JIAJING or LONGQING c.1560 – 1570 Ming Porcelain

A Ming Blue and White Porcelain Dish, Jiajing 1522-1566 or Longqing 1567-1572 Period, c.1560-1570. Decorated with Three Phoenix Around Three Clouds and the Sun at the Center. The Base with a Four Character Mark Which Probably Reads Fu Gui Jia Qi “Fine Vessel For Wealth And Honour”.


The rim has a crack c.18mm long and some firing cracks. The rim has some minor fritting.
Diameter : 19 cm (7 1/2 inches)
From a Private English Collection of Chinese and Japanese Blue and White Porcelain.
Stock number
For a Ming blue and white dish of this design with a Fu Gui Jia Qi "Fine Vessel For Wealth And Honour" mark to the base dated to 1550-1575 see : Chinese Ceramics in the Topkapi Saray Museum Istanbul, A Complete Catalogue II, Yuan and Ming Porcelains (Regina Krahl, Sotheby`s 1986) page 707 item 1212. Another Ming porcelain dish of this design incorrectly dated to late 17th century is illustrated in : Chinese Blue and White Ceramics (S.T. Yeo & Jean Martin, South East Asian Ceramic Society, 1978) page 160, plate 120.



I have dated this dish with perhaps rather more precision than seems reasonable, but there are a number of dishes of this size and quality with similarly painted mark. These dishes have a four character mark of the very short reign of Longqing. These were most likely made during Longqing`s reign but are probably none-imperial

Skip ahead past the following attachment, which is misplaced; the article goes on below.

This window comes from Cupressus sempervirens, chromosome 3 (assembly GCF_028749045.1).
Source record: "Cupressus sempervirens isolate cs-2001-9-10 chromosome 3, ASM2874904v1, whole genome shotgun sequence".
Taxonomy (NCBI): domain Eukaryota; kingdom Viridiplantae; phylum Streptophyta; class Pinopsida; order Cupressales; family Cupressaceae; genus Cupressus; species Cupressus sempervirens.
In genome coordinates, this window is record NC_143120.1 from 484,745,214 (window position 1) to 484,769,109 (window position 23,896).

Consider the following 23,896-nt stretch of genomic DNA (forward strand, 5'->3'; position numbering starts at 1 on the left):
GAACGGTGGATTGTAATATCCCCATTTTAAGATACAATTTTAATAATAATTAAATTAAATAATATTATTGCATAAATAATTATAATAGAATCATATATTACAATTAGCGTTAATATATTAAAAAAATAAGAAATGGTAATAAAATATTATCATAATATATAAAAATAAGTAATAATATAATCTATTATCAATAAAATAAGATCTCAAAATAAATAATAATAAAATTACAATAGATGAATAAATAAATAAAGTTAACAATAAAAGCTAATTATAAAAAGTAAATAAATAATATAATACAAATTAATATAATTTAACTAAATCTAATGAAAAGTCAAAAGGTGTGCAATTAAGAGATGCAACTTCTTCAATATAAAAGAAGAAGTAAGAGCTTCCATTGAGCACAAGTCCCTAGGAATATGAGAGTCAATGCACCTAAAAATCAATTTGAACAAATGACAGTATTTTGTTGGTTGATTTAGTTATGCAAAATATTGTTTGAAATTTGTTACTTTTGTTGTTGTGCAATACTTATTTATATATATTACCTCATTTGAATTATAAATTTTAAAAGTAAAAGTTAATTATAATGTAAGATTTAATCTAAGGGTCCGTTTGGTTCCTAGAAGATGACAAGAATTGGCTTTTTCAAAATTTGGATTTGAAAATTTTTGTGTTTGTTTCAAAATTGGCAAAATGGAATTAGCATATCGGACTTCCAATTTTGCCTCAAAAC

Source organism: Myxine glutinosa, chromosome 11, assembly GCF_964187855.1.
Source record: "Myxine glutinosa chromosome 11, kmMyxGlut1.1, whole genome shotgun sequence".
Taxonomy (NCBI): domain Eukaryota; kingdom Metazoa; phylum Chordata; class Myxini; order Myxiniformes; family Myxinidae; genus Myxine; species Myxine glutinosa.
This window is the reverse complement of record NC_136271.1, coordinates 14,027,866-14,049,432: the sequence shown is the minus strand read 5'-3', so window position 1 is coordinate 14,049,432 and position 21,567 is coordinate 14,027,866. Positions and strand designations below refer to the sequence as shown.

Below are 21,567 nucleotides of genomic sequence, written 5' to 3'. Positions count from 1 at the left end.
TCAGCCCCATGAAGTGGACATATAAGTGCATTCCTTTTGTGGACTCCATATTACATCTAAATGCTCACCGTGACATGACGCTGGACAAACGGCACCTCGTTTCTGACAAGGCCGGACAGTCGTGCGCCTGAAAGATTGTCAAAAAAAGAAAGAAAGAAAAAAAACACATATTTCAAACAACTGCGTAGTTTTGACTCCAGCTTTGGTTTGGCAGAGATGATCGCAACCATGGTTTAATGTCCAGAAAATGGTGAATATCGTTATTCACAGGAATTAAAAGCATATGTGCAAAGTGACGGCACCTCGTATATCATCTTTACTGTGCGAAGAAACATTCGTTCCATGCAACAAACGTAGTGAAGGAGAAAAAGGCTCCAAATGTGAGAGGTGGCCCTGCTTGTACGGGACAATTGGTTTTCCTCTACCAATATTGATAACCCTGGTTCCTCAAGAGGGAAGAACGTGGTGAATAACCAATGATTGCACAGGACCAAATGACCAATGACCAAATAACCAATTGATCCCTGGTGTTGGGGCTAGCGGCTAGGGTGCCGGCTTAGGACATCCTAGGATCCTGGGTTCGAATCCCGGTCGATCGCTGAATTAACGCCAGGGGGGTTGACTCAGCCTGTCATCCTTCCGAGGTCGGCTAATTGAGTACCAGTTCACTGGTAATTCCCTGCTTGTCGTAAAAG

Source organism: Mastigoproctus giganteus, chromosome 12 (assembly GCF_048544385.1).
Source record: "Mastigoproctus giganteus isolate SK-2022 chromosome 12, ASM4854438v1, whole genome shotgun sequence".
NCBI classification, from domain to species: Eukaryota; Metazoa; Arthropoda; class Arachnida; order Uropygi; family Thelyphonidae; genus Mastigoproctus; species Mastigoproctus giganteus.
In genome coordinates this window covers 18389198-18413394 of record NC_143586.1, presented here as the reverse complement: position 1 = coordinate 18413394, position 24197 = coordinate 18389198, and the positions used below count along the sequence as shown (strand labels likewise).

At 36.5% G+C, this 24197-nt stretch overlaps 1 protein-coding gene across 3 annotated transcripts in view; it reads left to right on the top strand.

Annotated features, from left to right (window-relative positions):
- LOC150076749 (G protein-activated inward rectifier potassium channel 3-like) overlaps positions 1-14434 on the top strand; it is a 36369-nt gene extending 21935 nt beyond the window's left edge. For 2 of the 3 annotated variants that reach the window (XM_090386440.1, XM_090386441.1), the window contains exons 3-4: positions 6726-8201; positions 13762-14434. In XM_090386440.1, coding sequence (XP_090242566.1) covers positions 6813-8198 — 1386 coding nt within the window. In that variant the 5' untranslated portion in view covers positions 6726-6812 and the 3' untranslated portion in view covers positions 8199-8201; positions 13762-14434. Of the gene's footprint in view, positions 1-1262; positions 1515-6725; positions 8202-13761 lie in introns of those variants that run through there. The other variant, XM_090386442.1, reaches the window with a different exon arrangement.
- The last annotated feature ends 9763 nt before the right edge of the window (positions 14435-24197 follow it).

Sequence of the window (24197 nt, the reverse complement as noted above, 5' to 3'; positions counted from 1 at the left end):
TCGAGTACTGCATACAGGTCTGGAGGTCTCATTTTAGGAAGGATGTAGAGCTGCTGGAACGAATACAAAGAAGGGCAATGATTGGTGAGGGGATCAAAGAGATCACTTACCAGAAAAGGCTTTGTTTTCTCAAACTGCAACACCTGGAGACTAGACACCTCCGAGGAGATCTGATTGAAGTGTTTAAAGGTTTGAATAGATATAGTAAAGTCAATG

Phoenix / Fenghuang :
Fenghuang are mythological birds of East Asia that reign over all other birds. The males are called Feng and the females Huang. In modern times, however, such a distinction of gender is often no longer made and the Feng and Huang are blurred into a single feminine entity so that the bird can be paired with the Chinese dragon, which has male connotations. The Fenghuang is also called the `August Cockerel` since it sometimes takes the place of the cockerel in the Chinese Zodiac. In the West, it is commonly referred to as the Chinese phoenix. The Fenghuang has very positive connotations. It is a symbol of high virtue and grace. The Fenghuang also symbolizes the union of yin and yang. In ancient China, they can often be found in the decorations for weddings or royalty, along with dragons. This is because the Chinese considered the dragon and phoenix symbolic of blissful relations between husband and wife, another common yin and yang metaphor. In some traditions it appears in good times but hides during times of trouble, while in other traditions it appeared only to mark the beginning of a new era. In China and Japan it was a symbol of the imperial house, and it represented `fire, the sun, justice, obedience, and fidelity`.